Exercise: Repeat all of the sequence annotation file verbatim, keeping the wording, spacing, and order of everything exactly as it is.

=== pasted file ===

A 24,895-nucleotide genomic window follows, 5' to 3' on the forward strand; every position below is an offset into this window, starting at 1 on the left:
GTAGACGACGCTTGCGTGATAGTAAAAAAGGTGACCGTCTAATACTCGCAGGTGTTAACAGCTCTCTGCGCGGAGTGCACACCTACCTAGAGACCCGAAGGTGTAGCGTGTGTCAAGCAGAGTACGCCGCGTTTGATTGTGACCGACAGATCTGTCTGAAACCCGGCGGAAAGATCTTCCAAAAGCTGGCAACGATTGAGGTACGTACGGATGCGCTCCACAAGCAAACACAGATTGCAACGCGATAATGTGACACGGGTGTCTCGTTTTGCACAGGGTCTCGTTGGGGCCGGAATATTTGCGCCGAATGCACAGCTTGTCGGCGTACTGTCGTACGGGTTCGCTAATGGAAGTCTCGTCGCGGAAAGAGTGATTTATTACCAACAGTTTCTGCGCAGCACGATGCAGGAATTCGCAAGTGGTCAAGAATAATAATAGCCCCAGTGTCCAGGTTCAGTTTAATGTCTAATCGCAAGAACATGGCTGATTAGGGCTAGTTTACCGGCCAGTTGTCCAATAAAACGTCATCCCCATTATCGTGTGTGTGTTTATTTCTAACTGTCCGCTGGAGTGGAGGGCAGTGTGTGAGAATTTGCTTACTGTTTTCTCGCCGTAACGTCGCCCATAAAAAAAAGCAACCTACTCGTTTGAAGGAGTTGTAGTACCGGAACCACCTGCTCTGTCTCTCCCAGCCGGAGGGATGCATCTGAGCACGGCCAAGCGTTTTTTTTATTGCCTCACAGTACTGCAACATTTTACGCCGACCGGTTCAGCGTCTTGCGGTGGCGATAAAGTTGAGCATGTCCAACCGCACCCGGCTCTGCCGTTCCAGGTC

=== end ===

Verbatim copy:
A 24,895-nucleotide genomic window follows, 5' to 3' on the forward strand; every position below is an offset into this window, starting at 1 on the left:
GTAGACGACGCTTGCGTGATAGTAAAAAAGGTGACCGTCTAATACTCGCAGGTGTTAACAGCTCTCTGCGCGGAGTGCACACCTACCTAGAGACCCGAAGGTGTAGCGTGTGTCAAGCAGAGTACGCCGCGTTTGATTGTGACCGACAGATCTGTCTGAAACCCGGCGGAAAGATCTTCCAAAAGCTGGCAACGATTGAGGTACGTACGGATGCGCTCCACAAGCAAACACAGATTGCAACGCGATAATGTGACACGGGTGTCTCGTTTTGCACAGGGTCTCGTTGGGGCCGGAATATTTGCGCCGAATGCACAGCTTGTCGGCGTACTGTCGTACGGGTTCGCTAATGGAAGTCTCGTCGCGGAAAGAGTGATTTATTACCAACAGTTTCTGCGCAGCACGATGCAGGAATTCGCAAGTGGTCAAGAATAATAATAGCCCCAGTGTCCAGGTTCAGTTTAATGTCTAATCGCAAGAACATGGCTGATTAGGGCTAGTTTACCGGCCAGTTGTCCAATAAAACGTCATCCCCATTATCGTGTGTGTGTTTATTTCTAACTGTCCGCTGGAGTGGAGGGCAGTGTGTGAGAATTTGCTTACTGTTTTCTCGCCGTAACGTCGCCCATAAAAAAAAGCAACCTACTCGTTTGAAGGAGTTGTAGTACCGGAACCACCTGCTCTGTCTCTCCCAGCCGGAGGGATGCATCTGAGCACGGCCAAGCGTTTTTTTTATTGCCTCACAGTACTGCAACATTTTACGCCGACCGGTTCAGCGTCTTGCGGTGGCGATAAAGTTGAGCATGTCCAACCGCACCCGGCTCTGCCGTTCCAGGTC